Laura Lundquist

(Missoula Current) A Helena judge will allow Montana’s wolf hunting and trapping season to proceed unchanged while a lawsuit works its way through the courts. 

Late Tuesday afternoon, Lewis and Clark County District Judge Christopher Abbott decided against placing an injunction on Montana's wolf season after hearing oral arguments Monday on whether to stop the season.  

In his 26-page decision, Abbott addressed the various arguments that took most of Monday to hear. Although wolf advocates didn’t show enough harm would occur to wolves to justify the injunction, Abbott said they “raised significant policy considerations and presented several arguments that could potentially prevail.” 

Wolf advocates, hunters and trappers across the state had watched and waited Monday into Tuesday for the next foot to fall in the lawsuit that two environmental groups - WildEarth Guardians and Project Coyote - filed against Montana Fish, Wildlife & Parks and the FWP commission at the end of October. The groups assert that liberalized wolf hunting and trapping rules passed by the 2021 Legislature aren’t science-based and interfere with efforts of national parks and other federal agencies to manage wolves. 

On Nov. 16, Abbott agreed to a two-week temporary restraining order that put some limits on the wolf hunting and trapping season. Displeased, Gov. Greg Gianforte reacted on Twitter. 

“The legislature makes laws, the Fish and Wildlife Commission sets rules based on both those laws and science, and FWP implements those rules. Unfortunately, another activist judge overstepped his bounds today to align with extreme activists,” Gianforte tweeted. 

With the restraining order set to expire on Tuesday, Abbott scheduled a hearing at 9 a.m. on Monday to debate the need for a permanent injunction on wolf hunting and trapping. The hearing lasted most of the day, and the parties went home to await the judge’s decision on Tuesday. 

On Monday, FWP announced the opening of wolf trapping season because the restraining order only reduced the wolf bag limit to five and prohibited the use of snares. As of Tuesday, snares are once again legal and the bag limit returns to 10.

Other methods approved by the 2021 Legislature include shooting wolves over bait, and hunting at night on private lands with night-vision technology. Trapping still isn’t allowed in occupied grizzly bear habitat until Dec. 31.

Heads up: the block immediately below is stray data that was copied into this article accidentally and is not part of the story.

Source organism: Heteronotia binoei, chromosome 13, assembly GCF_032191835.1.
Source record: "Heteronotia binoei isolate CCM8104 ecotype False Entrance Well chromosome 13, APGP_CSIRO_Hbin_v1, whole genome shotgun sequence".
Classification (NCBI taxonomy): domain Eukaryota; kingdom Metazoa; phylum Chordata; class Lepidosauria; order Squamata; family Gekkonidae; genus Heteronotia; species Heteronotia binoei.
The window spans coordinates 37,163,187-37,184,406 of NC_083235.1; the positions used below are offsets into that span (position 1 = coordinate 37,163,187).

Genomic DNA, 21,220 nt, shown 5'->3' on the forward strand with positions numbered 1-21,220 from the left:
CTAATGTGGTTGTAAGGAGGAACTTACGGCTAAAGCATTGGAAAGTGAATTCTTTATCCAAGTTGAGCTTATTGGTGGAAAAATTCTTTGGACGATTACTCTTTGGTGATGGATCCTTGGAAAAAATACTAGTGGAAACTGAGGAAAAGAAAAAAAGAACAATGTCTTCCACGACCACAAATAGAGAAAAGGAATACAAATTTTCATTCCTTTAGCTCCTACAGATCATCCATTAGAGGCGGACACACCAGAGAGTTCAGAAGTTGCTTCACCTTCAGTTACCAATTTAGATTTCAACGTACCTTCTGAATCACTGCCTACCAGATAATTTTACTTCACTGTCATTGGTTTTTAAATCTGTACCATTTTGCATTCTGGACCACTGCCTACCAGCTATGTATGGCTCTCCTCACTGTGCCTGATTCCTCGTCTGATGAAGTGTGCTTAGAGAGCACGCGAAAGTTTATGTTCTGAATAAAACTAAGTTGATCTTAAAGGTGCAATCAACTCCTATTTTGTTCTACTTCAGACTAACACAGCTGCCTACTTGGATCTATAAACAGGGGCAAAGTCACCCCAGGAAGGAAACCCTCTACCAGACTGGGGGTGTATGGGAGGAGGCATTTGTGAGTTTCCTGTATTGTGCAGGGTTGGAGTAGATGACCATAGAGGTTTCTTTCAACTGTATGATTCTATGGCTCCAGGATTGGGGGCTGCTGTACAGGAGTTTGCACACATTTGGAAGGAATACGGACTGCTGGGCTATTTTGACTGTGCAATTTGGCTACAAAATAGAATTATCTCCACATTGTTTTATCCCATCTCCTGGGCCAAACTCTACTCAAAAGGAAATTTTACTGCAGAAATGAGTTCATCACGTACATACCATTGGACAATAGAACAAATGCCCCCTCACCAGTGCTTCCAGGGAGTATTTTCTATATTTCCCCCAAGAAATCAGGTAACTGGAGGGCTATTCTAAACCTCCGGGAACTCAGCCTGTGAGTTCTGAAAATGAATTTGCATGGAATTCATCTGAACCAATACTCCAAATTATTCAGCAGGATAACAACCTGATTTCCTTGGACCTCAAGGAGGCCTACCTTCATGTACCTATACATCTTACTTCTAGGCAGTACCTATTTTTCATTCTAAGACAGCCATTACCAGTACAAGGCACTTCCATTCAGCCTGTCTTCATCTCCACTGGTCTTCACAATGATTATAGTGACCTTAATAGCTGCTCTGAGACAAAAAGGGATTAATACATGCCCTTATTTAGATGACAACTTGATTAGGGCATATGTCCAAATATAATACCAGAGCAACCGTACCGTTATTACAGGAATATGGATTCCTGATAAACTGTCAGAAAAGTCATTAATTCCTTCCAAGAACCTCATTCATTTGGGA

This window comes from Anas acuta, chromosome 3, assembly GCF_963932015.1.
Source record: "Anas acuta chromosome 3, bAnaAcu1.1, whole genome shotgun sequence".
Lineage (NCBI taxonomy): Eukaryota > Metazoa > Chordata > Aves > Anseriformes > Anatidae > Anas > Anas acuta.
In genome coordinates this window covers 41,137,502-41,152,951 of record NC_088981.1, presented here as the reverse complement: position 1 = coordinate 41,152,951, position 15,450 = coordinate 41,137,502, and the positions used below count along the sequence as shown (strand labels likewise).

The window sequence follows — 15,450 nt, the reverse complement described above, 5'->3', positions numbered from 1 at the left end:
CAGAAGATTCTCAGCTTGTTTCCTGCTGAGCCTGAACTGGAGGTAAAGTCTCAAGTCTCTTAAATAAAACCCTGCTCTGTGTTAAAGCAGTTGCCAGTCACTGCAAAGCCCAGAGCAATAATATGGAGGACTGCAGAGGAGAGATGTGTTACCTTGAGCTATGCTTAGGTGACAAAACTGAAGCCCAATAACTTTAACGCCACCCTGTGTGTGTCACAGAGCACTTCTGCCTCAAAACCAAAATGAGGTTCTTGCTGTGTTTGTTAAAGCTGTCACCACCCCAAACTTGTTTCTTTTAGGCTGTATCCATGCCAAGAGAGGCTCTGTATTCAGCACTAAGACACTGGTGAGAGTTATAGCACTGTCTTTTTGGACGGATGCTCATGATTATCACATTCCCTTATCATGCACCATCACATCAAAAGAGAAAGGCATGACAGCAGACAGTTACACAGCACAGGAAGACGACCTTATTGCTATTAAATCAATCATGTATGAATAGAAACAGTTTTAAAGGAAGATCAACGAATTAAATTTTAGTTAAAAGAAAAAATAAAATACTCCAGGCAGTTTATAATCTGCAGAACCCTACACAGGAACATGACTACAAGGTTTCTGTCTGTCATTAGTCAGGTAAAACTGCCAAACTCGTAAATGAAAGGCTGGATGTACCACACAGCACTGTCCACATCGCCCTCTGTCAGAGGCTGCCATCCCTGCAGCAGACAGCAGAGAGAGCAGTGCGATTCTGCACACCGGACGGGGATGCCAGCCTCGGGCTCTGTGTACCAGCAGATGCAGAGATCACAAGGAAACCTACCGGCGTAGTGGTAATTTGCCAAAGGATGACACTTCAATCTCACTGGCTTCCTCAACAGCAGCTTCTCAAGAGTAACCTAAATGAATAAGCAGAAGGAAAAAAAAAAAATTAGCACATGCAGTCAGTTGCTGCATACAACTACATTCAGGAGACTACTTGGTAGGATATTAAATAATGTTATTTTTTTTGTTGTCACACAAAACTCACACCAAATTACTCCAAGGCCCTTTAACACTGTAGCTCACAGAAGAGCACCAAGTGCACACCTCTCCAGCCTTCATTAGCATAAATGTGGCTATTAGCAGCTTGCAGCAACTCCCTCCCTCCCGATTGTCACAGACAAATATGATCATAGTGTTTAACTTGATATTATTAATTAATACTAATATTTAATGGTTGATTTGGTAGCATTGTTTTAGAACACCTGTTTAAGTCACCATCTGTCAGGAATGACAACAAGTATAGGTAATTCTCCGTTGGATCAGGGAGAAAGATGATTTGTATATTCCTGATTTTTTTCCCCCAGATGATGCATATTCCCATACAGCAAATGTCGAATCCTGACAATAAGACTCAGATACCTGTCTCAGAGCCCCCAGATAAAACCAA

“We are devastated that the court has allowed countless more wolves—including Yellowstone wolves—to be killed under the unscientific laws and regulations we are challenging,” said Lizzy Pennock, WildEarth Guardians carnivore coexistence advocate. “We will keep fighting for Montana’s wolves in the courtroom while our case carries on and outside the courtroom in every way possible.” 

So far, hunters have killed 69 wolves this season in Montana. The FWP commission approved a quota of 456.

Abbott wrote that it was not the job of the court to set Montana policy. 

“The attention this case has garnered so far might lead one to believe the Court is deciding the fate of the gray wolf in the Northern Rockies today. It is not,” Abbott wrote. “Gray wolf management is principally a matter for the political branches; at most, this Court’s role is simply to ensure those branches of government are coloring within the lines set by Constitution and statute.” 

In the meantime, the Center for Biological Diversity announced on Tuesday that it had filed a lawsuit accusing the U.S. Fish and Wildlife Service of failing to update its 1992 wolf recovery plan. In February, a California federal judge restored endangered species protection to the wolf across the U.S., except for Montana, Idaho and Wyoming. But the 30-year-old wolf recovery plan focuses primarily on Minnesota with little or no mention of the West Coast or states like Colorado where wolves are being reintroduced. 

In August, the Center for Biological Diversity sued the U.S. Fish and Wildlife Service to force the agency to rule on whether wolves in Montana, Idaho and Wyoming should also be listed. Wolves in the Northern Rockies lost federal protections through a congressional legislative rider in 2011. In September 2021, the agency issued an initial finding that high levels of human-caused mortality may be threatening wolves and that the federal protection of the Northern Rockies populations may be warranted.

It is with this August lawsuit that the fate of the gray wolf in the Northern Rockies may be decided. 

Contact reporter Laura Lundquist at